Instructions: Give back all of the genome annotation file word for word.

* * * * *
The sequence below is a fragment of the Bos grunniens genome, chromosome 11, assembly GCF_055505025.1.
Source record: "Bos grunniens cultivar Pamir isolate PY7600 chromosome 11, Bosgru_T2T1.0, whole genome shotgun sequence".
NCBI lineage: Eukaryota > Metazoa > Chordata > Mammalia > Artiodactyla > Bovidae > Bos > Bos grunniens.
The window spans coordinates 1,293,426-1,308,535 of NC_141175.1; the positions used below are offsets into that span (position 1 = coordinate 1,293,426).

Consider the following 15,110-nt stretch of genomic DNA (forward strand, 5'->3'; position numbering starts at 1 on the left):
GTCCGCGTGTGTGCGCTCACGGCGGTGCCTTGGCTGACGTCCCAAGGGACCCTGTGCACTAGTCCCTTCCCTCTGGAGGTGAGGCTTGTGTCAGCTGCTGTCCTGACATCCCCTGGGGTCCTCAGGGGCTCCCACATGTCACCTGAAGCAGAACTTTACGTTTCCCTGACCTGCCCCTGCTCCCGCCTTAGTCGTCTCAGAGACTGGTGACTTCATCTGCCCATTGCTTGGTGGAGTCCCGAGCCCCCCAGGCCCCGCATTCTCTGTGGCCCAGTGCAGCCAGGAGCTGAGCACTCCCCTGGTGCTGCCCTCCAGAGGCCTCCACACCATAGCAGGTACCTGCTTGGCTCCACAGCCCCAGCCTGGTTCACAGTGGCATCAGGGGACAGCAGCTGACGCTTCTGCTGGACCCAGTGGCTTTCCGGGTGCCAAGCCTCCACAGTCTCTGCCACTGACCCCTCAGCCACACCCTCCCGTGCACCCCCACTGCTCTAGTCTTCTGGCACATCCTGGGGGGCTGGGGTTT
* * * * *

The sequence below is a fragment of the Bos grunniens genome, chromosome 11, assembly GCF_055505025.1.
Source record: "Bos grunniens cultivar Pamir isolate PY7600 chromosome 11, Bosgru_T2T1.0, whole genome shotgun sequence".
NCBI lineage: Eukaryota > Metazoa > Chordata > Mammalia > Artiodactyla > Bovidae > Bos > Bos grunniens.
The window spans coordinates 1,293,426-1,308,535 of NC_141175.1; the positions used below are offsets into that span (position 1 = coordinate 1,293,426).

Consider the following 15,110-nt stretch of genomic DNA (forward strand, 5'->3'; position numbering starts at 1 on the left):
GTCCGCGTGTGTGCGCTCACGGCGGTGCCTTGGCTGACGTCCCAAGGGACCCTGTGCACTAGTCCCTTCCCTCTGGAGGTGAGGCTTGTGTCAGCTGCTGTCCTGACATCCCCTGGGGTCCTCAGGGGCTCCCACATGTCACCTGAAGCAGAACTTTACGTTTCCCTGACCTGCCCCTGCTCCCGCCTTAGTCGTCTCAGAGACTGGTGACTTCATCTGCCCATTGCTTGGTGGAGTCCCGAGCCCCCCAGGCCCCGCATTCTCTGTGGCCCAGTGCAGCCAGGAGCTGAGCACTCCCCTGGTGCTGCCCTCCAGAGGCCTCCACACCATAGCAGGTACCTGCTTGGCTCCACAGCCCCAGCCTGGTTCACAGTGGCATCAGGGGACAGCAGCTGACGCTTCTGCTGGACCCAGTGGCTTTCCGGGTGCCAAGCCTCCACAGTCTCTGCCACTGACCCCTCAGCCACACCCTCCCGTGCACCCCCACTGCTCTAGTCTTCTGGCACATCCTGGGGGGCTGGGGTTT